As a Differentiation Coach who consistently creates dramatic results for my clients, I see countless differentiation concepts bandied about in the business world that fall dramatically short of their objectives and potential.

Some are academic exercises that seem great in theory but just don't deliver the goods.  Some are just plain difficult to translate from the 'big business' paradigm they were developed in to the context of a small or medium sized businesses.  But if those same businesses would just focus on the 5 phases outlined below, they would find it much simpler to create a differentiated offer to the marketplace.

If you look up the definition for “differentiation,” you’ll come up with more or less the same ideas. The basic concept is that you have an idea or, in marketing terms, a Unique Selling Proposition, that highlights why are you different so that your market can quickly identify with it. Marketing experts generally reference the 4 (or 5 and sometimes 6) P's of the marketing mix as a starting point for differentiation: Product, Price, Place and Promotion (and sometimes People and Process). But effective differentiation is so much more than that. It’s really about the Strategy and Execution.

Even with an amazing brand presence or a killer new product, your business can fail if you don’t approach it with a strategic plan.

When I help my clients differentiate their businesses, we start at a foundational level, and build out the 5 phases to their Differentiation Strategy, all of which are critical if you’re serious about getting your business in the game.

  1. Take a stand:  Your business needs character in order to stand out. It must have a clear essence that permeates throughout all aspects of your planning and execution. This is about much more than product or ideas. This is about your fundamental philosophy.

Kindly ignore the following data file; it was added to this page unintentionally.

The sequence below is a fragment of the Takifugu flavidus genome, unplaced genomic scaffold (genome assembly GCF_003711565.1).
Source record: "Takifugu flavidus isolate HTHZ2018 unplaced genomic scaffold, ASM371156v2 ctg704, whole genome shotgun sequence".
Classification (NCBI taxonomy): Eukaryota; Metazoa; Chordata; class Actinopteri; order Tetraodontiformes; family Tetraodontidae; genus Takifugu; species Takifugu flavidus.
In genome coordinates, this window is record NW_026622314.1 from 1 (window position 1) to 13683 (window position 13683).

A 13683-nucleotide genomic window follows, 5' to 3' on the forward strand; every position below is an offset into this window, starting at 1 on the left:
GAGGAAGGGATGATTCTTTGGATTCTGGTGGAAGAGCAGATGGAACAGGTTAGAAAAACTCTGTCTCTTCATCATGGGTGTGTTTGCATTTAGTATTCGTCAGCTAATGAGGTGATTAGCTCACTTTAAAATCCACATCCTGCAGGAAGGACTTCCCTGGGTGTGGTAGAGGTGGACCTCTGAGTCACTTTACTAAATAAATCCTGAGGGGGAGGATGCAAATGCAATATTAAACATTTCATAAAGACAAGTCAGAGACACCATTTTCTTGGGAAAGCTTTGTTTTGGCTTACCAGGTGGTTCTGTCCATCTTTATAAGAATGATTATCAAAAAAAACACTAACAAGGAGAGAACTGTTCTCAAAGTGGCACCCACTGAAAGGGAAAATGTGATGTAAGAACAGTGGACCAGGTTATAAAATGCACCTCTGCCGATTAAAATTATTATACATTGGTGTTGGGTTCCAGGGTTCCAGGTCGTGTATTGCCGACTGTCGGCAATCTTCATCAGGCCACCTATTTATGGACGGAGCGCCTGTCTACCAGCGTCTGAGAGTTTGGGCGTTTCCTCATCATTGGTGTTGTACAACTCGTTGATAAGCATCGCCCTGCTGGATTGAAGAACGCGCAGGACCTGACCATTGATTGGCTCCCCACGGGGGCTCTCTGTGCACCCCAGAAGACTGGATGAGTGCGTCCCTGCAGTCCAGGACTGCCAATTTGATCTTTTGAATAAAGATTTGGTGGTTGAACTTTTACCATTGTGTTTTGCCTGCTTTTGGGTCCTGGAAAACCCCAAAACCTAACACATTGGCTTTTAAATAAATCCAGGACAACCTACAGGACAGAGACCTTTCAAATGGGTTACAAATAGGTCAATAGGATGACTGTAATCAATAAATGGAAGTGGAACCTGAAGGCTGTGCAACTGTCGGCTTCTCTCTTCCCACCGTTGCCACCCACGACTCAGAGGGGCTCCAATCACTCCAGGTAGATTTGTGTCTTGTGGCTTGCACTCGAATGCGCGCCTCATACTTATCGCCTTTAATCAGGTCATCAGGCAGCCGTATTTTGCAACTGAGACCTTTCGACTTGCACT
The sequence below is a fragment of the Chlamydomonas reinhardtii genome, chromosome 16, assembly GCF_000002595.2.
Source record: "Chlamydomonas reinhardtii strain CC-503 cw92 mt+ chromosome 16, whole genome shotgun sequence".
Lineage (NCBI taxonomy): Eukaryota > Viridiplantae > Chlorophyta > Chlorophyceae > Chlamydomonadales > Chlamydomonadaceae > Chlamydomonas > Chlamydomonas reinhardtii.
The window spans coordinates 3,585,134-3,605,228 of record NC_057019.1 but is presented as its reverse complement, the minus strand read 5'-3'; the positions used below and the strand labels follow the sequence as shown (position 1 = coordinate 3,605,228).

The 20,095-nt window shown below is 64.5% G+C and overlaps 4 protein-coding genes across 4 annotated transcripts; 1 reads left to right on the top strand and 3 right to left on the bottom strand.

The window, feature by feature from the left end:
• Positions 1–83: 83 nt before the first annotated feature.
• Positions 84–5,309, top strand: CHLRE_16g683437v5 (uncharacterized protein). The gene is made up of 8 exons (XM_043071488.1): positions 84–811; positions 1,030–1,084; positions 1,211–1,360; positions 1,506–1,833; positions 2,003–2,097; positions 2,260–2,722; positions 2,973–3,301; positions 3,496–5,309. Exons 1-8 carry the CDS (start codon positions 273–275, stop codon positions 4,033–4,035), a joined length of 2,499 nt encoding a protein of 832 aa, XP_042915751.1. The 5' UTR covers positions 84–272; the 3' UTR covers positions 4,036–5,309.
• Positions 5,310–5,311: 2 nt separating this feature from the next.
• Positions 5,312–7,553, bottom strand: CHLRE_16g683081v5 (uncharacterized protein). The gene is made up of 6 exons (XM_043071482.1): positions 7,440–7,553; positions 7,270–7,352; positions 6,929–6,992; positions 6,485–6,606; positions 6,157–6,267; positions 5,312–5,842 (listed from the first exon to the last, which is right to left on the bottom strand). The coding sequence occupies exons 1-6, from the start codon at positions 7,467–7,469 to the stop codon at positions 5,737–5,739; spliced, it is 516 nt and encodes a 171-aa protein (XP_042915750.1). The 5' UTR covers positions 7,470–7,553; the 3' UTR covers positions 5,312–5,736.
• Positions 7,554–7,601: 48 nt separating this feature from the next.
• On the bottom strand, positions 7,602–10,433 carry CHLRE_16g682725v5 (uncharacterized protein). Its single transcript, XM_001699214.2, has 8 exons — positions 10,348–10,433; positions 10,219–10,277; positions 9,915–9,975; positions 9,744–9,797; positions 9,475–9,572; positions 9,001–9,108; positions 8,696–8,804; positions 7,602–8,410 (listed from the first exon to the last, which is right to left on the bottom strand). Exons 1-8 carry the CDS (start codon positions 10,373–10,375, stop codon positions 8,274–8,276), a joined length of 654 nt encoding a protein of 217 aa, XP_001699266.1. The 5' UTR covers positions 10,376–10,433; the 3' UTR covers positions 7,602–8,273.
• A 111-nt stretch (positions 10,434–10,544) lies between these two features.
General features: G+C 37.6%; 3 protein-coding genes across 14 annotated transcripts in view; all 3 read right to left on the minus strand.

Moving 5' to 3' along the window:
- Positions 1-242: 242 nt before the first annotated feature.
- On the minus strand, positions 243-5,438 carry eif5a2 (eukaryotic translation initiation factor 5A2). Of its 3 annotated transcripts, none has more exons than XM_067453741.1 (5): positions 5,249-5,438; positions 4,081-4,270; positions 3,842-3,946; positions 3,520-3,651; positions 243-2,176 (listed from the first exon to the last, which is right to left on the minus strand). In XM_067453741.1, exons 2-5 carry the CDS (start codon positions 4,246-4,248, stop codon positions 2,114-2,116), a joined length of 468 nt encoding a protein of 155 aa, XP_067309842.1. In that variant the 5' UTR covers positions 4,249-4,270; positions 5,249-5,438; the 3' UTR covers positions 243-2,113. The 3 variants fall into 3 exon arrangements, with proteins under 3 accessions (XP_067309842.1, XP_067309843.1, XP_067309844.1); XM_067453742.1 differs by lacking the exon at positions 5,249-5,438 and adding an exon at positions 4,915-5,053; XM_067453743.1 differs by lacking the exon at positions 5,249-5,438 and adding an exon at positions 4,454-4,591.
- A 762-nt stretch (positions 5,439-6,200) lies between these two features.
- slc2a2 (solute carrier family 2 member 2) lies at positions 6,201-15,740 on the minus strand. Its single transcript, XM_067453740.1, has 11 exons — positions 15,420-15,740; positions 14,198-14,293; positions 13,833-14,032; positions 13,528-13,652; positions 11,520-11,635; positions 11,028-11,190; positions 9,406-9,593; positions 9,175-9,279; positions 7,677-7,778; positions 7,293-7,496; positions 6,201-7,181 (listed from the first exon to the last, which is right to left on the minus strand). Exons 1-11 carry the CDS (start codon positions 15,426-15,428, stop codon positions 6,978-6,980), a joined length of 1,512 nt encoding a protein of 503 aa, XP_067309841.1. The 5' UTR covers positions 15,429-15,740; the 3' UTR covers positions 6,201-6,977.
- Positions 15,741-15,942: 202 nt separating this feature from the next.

2. Commit:  Once you have established your overriding philosophy, then clearly define your commitments to that. There’s no point in taking a stand if you aren’t prepared to stand behind it!
  3.  Audit:  With your philosophy and your commitments now established, audit your business for gaps and inconsistencies. Identify where you can improve and where you are not performing to those standards. How do your products and services align, or not, with these principles?
  4.  Align:  This is where your Differentiation Strategy supports the growth and development of your business. Consistently refer to your philosophy and commitments to ensure that all future ideas and plans are aligned with them. Don’t compromise. It’s not worth it.
  5. Execute: This is the stage where the rubber meets the road. If you’re serious about building a differentiated business, every step of your execution must be consistent with the principles and commitments you have outlined above. 

Differentiation is only effective if you have a strategy to support it ... Create a game plan that creates a consistent and powerful experience for your clients and above all, be committed to implementing your plan …  your actions will create your results.


- Michèle